a story by S4C member Magdalena Chodownik
Security Prison 21 (S-21) was created by the Khmer Rouge in a former high school called Tuol Sleng. Its buildings are located in the capital city of Cambodia – Phnom Penh, and are now transformed into a Museum of Genocide. S-21 made a history as one of the most brutal and tragic prisons in the world, and also became a symbol of Cambodia’s bloody regime of 1975-1979.
During the implementation of the principles of the Khmer Rouge regime about 2 million people lost their lives: people were meant to build the great Democratic Kampuchea but instead, were dying of hunger, exhaustion, diseases, bullets… It turned out that the Khmer Rouge principles led to nothing more but a genocide.
The S-21 has gained its (bad) fame for tortures, inhuman behavior, murders that took place in the former school. Prisoners of S-21 were usually not surviving more than three months. Once arrested, they were taken up for questioning – the brutal interrogation did not end until the accused pleaded guilty to all crimes that the Khmer Rouge attributed to him. Prisoner was also forced into naming the family members, that frequently were getting arrested soon later. This way (among others), the deadly chain of S-21 was created.
It is estimated that around 17 000 people entered S-21 as the “enemies of the revolution”. Only 12 of them came out alive.
To this day, almost 35 years after the collaps of the regime, only few perpetrators have heard allegations – Pol Pot, the leader of the Khmer Rouge, heard them but soon after passed away. The Extraordinary Chambers in the Courts of Cambodia for the Prosecution of Crimes Committed during the Period of Democratic Kampuchea has started to examine five cases: of Kaing Guek Eav, Khieu Samphan, Ieng Sary, Nuon Chea, Ieng Thirith and their participation in the crimes. Till April 2013 only the process of Kaing Guek Eav was brought to the end – he was found guilty and sentenced. Ieng Thirith was excluded from the proceedings in August 2012 because of dementia, and Ieng Sary died in March 2013.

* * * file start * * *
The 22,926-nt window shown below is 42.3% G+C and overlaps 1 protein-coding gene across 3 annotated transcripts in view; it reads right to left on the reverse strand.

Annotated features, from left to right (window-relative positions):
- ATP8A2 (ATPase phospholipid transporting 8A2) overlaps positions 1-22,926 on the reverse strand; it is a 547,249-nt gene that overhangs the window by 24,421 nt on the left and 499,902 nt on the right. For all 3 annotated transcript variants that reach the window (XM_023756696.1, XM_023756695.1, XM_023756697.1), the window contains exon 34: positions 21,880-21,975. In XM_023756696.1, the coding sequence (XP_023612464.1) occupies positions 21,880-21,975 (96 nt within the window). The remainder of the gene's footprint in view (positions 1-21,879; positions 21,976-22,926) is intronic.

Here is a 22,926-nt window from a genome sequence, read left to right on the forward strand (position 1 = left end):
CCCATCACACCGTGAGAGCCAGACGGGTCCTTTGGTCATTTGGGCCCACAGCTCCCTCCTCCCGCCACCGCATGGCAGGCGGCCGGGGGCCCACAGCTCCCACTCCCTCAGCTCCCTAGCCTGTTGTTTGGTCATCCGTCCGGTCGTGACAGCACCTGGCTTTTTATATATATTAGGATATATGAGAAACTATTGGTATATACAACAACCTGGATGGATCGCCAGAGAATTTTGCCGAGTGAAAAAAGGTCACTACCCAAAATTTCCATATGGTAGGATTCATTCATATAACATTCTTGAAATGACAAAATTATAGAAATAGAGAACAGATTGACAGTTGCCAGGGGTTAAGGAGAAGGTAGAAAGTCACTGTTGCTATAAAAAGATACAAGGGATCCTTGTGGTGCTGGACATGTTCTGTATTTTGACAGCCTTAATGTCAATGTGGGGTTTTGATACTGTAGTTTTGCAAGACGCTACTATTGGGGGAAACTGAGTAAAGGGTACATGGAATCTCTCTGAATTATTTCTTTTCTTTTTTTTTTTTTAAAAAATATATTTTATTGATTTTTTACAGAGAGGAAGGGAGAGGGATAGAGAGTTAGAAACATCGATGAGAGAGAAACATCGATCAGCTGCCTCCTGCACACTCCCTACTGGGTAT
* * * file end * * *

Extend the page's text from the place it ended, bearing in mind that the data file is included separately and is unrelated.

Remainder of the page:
The time passes, and the justice comes slowly, sometimes too slowly.
Here is a story* of the man that joined the revolution but died in S-21:
Im Skhan Member, Region 42, North Zone, Story told by Im Sakhan’s niece, Sok Rany, age 47, Srey Santhor District, Kampong Cham Province
“My aunt met Koy Thuon when she was a student and he was a teacher. Thuon was a very popular man who always smiled. When he visited home, he gave things to our family, like clothes and watches, so that we could have a better standard of living. Sakhan was the same.
When they arrested Thuon, they accused him of being immoral, saying he had over 100 women. At first I didn’t believe them, but later I didn’t know. They also stripped him of his rank and made him resign, saying he was CIA. The Khmer Rouge announced his arrest at a meeting.
I heard they wanted to arrest his relatives, too, so I was afraid. After that, the Khmer Rouge asked me how I felt about having an uncle in the CIA. So I blamed Thuon and cursed him. When Thuon’s daughter Min heard that her Father had been arrested, her face fell and she could not sleep. She said she didn’t know if Thuon had betrayed her. After that, they told her she would be moving to another place.
Sakhan was arrested a little later. Because she was pregnant, the Angkar waited to do this until after the baby was born. People said the Khmer Rouge had a one-inch thick dossier on her. All seven of her children were killed.
Koy Thuon joined the revolution in the 1950s and was arrested on January 25th, 1977. He left over 700 pages of confessions at S-21; the last one was dated April 3rd. Im Sakhan was arrested in the North Zone on February 8th, 1977. Her 32-page confession was marked by Duch, the head of S-21. Ban Sarin Santebal (Security) Chief of the North Zone”
Story* of S-21 worker, You Huy, 48 years old (2002)
To tell the truth, I didn’t want to work there. I asked Son Sen if I could leave, but he refused. I was the only one who dared to do that; I finally asked because I was scared that I would be killed if I stayed on. I didn’t feel good about watching the people die one after another and the prisoners’ miserable lives. If the law then had been like the law of today, I wouldn’t be working there; I would have returned home to live with my parents.
People still brand me as an S-21 worker. I shouldn’t have been one, but Duch and Ho forced me to serve at the prison. I was ordered to do this; If I had refused, they would have killed me. If I am summoned to court, I won’t hesitate to provide testimony about what I did in the prison and the reasons I did them.”
*Stories come from Tuol Sleng Genocide Museum, Phnom Penh, Cambodia